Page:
Milk processing industries rely heavily on KPLC electricity to uphold their production capacity. Counties like Nyandarua have for a while cited complaints about the irregularity of electricity supply in most of their processing industries. According to a report by the Kenya Bureau of Statistics, inconsistent power supply at The Ol Kalou Dairy 2016 processing industry has lowered its production to 23000kg per day despite its potential production capacity of 100000kg per day. This low supply in spite of the high cost of production forces the suppliers to adjust their milk prices in order to easily meet their production costs.
Additionally, dairy production is a farming system that has greatly evolved over the years. With the help of research and other innovative practices, the sector has adopted expert and advanced technological equipment to help speed up the production process. A good example is the automated milking machine. Most farmers are however rigid. They would rather stick to their familiar, yet, outdated system of production and hence do not meet their potential productivity rates to effectively sustain our fast-growing population.
According to the Kenya Dairy Farmers Federation, the government is to blame for the current milk shortage in Kenya. The federation insists that unless the government lowers its tax on dairy feeds, the milk shortage may most likely be experienced for months to come.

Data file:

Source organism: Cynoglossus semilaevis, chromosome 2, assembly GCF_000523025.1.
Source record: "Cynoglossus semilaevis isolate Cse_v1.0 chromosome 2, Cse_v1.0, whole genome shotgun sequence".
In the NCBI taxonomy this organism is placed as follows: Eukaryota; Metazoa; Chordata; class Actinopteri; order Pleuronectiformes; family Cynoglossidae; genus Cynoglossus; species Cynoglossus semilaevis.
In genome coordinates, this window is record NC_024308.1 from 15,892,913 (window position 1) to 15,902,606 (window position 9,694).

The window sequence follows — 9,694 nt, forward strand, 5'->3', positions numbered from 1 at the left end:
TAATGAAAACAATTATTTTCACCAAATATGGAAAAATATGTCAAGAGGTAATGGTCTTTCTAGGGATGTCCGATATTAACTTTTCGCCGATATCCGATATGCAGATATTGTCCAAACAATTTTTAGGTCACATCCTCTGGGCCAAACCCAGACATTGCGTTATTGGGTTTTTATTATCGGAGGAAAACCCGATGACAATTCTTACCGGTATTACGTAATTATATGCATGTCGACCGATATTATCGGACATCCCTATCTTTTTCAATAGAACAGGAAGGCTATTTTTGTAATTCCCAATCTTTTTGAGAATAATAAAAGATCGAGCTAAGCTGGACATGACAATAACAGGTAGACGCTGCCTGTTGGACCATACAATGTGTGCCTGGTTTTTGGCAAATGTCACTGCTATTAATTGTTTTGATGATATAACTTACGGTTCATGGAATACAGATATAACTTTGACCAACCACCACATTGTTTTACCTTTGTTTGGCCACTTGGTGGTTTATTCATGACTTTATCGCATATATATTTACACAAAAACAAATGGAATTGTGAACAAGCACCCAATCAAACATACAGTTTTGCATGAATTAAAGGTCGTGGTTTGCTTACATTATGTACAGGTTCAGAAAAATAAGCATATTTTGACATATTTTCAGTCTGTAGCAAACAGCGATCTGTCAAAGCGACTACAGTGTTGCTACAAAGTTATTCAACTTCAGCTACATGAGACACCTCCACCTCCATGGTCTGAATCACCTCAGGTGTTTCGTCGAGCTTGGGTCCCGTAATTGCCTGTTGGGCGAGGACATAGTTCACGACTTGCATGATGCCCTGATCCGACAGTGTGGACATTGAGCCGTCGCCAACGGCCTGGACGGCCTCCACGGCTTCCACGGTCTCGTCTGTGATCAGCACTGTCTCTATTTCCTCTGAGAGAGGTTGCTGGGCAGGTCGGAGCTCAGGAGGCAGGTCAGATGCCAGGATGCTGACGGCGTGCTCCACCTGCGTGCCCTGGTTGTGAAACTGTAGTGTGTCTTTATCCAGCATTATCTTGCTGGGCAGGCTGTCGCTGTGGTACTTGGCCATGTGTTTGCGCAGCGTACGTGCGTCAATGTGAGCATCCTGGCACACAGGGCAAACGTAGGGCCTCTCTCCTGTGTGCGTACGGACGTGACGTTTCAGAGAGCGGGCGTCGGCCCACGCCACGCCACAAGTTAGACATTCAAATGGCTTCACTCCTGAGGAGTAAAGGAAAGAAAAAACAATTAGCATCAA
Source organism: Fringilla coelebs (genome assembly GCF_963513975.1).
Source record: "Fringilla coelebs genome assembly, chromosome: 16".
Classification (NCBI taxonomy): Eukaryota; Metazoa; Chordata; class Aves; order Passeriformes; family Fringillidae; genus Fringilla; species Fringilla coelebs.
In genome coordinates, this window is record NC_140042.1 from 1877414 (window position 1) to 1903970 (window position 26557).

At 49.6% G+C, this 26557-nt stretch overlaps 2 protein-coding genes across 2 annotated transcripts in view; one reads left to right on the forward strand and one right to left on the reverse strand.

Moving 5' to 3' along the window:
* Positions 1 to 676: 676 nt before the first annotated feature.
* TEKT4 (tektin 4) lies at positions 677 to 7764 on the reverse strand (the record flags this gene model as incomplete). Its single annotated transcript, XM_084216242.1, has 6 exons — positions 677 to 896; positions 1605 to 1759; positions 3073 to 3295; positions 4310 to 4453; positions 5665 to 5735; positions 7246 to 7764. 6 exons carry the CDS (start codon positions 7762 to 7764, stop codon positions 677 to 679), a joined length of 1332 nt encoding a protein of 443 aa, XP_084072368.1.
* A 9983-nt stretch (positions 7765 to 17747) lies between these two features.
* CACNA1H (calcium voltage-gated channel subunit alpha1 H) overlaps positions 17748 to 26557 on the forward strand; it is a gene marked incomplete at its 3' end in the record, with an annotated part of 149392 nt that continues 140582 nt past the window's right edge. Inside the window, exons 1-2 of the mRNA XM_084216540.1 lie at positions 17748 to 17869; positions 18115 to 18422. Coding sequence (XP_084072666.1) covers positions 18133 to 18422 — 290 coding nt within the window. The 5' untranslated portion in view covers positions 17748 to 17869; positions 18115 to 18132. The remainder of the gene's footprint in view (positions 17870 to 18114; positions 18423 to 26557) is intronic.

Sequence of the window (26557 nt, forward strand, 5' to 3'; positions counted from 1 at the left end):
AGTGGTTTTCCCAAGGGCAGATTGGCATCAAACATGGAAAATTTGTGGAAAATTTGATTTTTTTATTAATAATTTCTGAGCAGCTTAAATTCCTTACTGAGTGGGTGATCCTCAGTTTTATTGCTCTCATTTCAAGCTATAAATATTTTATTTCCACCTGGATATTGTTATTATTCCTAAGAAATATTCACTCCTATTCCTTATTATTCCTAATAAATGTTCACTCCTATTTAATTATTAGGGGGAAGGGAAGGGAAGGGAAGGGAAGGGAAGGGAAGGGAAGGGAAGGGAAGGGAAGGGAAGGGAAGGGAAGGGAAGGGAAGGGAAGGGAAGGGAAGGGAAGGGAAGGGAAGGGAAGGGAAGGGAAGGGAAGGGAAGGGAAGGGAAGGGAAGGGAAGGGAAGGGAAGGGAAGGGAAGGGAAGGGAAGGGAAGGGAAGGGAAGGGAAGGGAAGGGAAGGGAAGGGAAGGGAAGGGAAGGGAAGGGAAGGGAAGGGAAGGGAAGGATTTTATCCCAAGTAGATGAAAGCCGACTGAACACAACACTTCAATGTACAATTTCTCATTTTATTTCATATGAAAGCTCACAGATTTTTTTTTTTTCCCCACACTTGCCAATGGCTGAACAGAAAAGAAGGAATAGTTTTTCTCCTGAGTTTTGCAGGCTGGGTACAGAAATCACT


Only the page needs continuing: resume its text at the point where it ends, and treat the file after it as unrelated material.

Another government regulation that has massively affected milk circulation in our country is the ban on milk importation from Uganda. The ban, which was affected in 2019, is partly responsible for the current shortage of milk in Kenya.
Additionally, there is also reason to believe that some government personnel intends to gain full autonomy of the milk processing and distribution sector. To gain full control, they use malicious acts to cripple other available competitors hence creating a state of monopoly in the sector.
Borrowing from the great scholar and philosopher, Albert Einstein, there is no problem that cannot be solved. Despite the stress and heartache caused by the current unbearable food cost, we should be able to view this milk crisis from a solvable stance.
First, the relevant stakeholders should take full responsibility for their role in this situation with the government taking the overall lead. The production cost will be ultimately solved once the tax levied on the dairy production inputs like animal feeds and veterinary services and products are subsidized. The government can also impact the efficiency of the power supply by upgrading the distribution lines to prevent unnecessary inconveniences.
Cooperatives should also act jointly with the Kenya Dairy Board to train farmers on the new efficient systems of milk production. More storage facilities should then be put in place to ensure small-scale farmers are not left out in the commercial milk distribution system.
In a nutshell
The looming milk shortage has been a gradual occurrence. You are probably taking full notice of this crisis right now because of the intolerable milk prices, but in reality, the shortage had been manifesting as far as since 2019. While the drought is the leading cause of the setback, different factors like government regulations and other technological components play a significant role in the current decline of milk in Kenya.
Much can be said about the current shortage of milk in Kenya but unless the relevant stakeholders are proactive about restoring normalcy to our food system, no sustainable solution will be arrived at.